Freelance Life with Beth Luberecki

To build a career as a freelance writer is easier said than done. Venice-based writer, Beth Luberecki knows from experience. Having been in the field just shy of two decades, she has written for award winning magazines and newspapers across the East coast, and interviewed A-list trend setters like Gwyneth Paltrow and Tim Gunn. We asked Beth to share with us some of the lessons she has learned along the way, and offer some advice to those of you just getting your feet wet.


Do Your Homework. I tend to start online, making sure, of course, to be gathering information from reliable and reputable sources. Industry associations or trade groups can be a great place to get facts and figures, and information on trends. I try to read up on the topic until I have a good understanding of it. And then I like to turn to interviews. To me, there's nothing like talking with a great, knowledgeable source to help you get a firm grasp on an unfamiliar topic. College professors can be great resources for a variety of subjects, as can folks involved with industry associations, people who have authored books on the topic at hand, or anyone who's garnered a good, solid reputation in the field or area you're researching.

Be Versatile with Voice. I try to do my research ahead of time and read other stories from the publication to get a sense of the preferred style. It's important to be able to make subtle shifts in phrasing or tone depending on your audience. When I'm writing for the under-40 readers of Washington Post's Express, that might mean including some pop culture references or being just a little bit cheekier in tone. When writing for an older, more affluent audience, I still try to keep things lively but maybe it's not quite as playful. For a business audience, things might be a little more straightforward and focused more on the facts at hand rather than using lots of anecdotes. When I'm writing for a convention and visitor bureau or publication aimed at visitors, some stories take on a more persuasive tack.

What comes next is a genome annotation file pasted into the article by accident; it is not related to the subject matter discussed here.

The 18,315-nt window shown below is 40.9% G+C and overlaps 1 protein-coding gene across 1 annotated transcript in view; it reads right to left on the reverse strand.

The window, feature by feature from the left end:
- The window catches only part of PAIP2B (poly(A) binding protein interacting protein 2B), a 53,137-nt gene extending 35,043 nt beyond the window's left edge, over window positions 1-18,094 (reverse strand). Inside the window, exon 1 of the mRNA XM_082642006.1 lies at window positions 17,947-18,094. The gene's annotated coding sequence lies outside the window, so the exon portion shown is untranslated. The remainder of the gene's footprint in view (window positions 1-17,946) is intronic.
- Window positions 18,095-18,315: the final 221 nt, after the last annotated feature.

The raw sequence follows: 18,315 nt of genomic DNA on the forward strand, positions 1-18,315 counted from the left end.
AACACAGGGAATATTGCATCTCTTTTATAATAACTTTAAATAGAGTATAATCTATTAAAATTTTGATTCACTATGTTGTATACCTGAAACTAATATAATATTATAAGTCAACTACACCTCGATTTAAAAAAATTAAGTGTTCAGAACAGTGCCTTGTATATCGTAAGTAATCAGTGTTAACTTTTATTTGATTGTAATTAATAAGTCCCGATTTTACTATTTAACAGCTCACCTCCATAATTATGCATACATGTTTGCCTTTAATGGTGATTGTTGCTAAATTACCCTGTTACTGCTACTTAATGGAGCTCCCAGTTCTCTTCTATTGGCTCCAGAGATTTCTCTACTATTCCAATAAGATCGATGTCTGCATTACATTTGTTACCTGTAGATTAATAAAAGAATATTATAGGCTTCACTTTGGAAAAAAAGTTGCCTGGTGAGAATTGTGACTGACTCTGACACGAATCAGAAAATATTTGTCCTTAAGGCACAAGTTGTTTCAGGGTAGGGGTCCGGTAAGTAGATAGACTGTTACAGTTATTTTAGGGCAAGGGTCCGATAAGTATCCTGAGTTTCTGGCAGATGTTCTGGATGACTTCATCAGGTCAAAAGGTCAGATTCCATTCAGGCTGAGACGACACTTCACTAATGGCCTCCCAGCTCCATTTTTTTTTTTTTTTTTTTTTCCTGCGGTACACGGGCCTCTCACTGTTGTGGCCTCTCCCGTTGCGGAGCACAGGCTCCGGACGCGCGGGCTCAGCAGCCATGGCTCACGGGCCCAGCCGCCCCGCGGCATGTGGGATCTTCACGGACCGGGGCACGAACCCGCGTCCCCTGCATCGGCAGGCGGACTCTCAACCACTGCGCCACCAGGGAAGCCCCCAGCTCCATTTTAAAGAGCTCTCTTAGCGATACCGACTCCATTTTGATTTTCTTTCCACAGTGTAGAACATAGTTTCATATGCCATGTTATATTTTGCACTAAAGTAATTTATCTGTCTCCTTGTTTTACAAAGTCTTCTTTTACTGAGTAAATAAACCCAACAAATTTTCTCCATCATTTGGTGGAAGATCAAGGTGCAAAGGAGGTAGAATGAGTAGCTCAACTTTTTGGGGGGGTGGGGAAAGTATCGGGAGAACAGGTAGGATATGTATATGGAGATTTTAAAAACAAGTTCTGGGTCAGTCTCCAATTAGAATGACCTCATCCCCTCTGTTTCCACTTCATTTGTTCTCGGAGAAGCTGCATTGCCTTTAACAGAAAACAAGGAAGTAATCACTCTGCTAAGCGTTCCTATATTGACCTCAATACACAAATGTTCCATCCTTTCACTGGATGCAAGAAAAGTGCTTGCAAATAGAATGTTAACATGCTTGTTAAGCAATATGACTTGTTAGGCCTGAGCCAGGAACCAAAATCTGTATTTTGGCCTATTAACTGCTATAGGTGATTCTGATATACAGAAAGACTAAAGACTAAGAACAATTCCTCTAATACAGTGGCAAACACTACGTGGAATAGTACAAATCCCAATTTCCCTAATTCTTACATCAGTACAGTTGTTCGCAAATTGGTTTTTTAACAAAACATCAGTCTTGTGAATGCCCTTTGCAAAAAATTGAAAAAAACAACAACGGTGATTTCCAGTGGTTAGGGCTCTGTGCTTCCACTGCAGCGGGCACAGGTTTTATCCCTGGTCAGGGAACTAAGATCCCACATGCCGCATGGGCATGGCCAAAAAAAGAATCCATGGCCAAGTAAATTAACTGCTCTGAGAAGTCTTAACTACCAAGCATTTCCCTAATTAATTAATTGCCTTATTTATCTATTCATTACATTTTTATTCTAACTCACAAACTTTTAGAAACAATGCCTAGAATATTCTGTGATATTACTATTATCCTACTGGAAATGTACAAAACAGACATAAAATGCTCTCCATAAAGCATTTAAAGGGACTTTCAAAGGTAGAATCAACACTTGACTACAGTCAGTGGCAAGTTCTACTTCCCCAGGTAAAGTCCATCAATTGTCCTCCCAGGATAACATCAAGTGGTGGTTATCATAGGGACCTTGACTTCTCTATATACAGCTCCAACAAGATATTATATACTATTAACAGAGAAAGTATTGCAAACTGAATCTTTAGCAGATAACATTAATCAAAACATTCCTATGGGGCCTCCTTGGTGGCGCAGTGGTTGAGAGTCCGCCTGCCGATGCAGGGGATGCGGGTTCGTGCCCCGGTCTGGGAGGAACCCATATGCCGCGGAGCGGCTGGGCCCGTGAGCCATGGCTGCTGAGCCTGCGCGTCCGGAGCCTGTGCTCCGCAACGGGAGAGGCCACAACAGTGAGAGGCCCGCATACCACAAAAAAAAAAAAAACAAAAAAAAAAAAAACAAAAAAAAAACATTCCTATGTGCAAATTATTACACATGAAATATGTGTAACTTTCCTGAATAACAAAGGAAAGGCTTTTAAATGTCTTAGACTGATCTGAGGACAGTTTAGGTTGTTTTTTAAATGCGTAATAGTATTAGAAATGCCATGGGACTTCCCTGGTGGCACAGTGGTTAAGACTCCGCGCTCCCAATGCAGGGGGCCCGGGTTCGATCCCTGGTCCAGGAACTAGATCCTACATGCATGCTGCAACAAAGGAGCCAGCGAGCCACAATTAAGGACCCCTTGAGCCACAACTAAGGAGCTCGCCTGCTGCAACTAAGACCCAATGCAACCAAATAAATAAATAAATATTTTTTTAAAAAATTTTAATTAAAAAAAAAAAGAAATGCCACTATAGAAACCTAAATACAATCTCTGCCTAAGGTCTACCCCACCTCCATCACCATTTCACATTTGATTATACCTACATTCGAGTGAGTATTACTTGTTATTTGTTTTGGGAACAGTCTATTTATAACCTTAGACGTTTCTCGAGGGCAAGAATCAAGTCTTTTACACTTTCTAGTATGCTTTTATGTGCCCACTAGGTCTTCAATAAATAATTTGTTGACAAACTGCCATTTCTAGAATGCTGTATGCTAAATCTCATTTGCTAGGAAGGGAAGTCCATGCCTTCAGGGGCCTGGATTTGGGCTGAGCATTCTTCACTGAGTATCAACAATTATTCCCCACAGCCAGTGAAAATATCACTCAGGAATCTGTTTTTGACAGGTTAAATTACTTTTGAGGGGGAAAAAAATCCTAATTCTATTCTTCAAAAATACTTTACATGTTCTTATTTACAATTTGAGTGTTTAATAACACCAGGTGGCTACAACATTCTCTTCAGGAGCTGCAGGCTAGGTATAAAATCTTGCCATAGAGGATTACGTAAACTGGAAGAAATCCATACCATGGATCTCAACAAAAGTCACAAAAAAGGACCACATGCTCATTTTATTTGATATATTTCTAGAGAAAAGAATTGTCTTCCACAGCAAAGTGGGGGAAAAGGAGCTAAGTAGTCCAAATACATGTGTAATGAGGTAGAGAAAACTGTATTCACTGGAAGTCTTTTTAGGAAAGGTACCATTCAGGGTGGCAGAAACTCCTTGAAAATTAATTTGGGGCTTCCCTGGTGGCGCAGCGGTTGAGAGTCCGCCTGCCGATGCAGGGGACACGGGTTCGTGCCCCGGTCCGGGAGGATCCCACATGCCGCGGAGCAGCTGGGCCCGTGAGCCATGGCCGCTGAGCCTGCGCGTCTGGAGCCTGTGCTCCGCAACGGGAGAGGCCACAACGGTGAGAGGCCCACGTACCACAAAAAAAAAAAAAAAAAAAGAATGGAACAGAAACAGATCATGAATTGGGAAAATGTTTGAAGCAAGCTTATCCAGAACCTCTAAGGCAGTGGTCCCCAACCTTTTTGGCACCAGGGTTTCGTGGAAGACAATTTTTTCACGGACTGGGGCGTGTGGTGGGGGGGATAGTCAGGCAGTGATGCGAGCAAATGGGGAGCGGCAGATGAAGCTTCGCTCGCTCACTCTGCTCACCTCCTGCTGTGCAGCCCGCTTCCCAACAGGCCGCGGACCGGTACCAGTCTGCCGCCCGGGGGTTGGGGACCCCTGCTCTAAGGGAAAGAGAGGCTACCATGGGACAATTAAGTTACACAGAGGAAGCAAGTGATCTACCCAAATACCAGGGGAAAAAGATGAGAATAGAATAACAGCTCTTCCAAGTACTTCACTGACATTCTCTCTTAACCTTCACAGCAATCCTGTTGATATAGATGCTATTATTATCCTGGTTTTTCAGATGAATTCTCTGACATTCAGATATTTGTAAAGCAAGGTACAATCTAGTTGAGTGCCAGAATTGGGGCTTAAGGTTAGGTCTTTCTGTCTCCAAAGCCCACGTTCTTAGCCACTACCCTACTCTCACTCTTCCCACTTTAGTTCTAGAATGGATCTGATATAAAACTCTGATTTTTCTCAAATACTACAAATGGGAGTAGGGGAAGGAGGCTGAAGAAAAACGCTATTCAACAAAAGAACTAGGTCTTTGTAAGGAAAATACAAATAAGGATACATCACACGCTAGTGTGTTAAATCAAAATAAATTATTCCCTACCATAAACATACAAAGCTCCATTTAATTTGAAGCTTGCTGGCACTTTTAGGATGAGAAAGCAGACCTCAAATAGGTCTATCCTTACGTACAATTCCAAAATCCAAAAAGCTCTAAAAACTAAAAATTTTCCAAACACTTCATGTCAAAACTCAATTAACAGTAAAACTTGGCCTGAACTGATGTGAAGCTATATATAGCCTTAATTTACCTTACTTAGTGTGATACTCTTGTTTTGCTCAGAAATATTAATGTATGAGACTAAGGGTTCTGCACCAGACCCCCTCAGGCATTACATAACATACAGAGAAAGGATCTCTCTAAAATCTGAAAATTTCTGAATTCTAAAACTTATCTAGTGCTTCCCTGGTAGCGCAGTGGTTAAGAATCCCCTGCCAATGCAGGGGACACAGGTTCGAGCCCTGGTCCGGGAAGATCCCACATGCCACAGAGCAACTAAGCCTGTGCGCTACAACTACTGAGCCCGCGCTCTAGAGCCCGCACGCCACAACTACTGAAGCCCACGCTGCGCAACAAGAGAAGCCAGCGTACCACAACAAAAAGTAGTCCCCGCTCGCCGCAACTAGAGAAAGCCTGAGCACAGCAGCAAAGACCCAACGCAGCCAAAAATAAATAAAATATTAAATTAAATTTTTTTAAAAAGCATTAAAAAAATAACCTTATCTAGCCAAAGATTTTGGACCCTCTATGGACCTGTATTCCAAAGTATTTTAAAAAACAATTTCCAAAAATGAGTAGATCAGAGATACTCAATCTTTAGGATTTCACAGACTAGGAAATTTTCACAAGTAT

Give it Life. I've found that real-life sources and anecdotes can help make a piece livelier. I try to include anecdotes and real-life stories whenever applicable. This is also where fully understanding a publication's tone and style is helpful. You might be writing about something dry, but maybe the publication is OK with you taking a more playful or light-hearted approach to the story.

Master Multitasking. Being a freelancer is a constant juggling act. It's common knowledge that freelancing means having a workload that can vary greatly from week to week. But in any given work day, it can sometimes feel like I'm constantly changing course. I might be working on a pitch one minute, and then I'm switching gears to do a phone interview about apartment rents. Then I'm writing a piece about beaches, fact-checking a story about graduate school before I turn it in, researching interview subjects for yet another story… You have to be able to jump from one thing to another quickly and make sure you're keeping track of everything that's on your plate.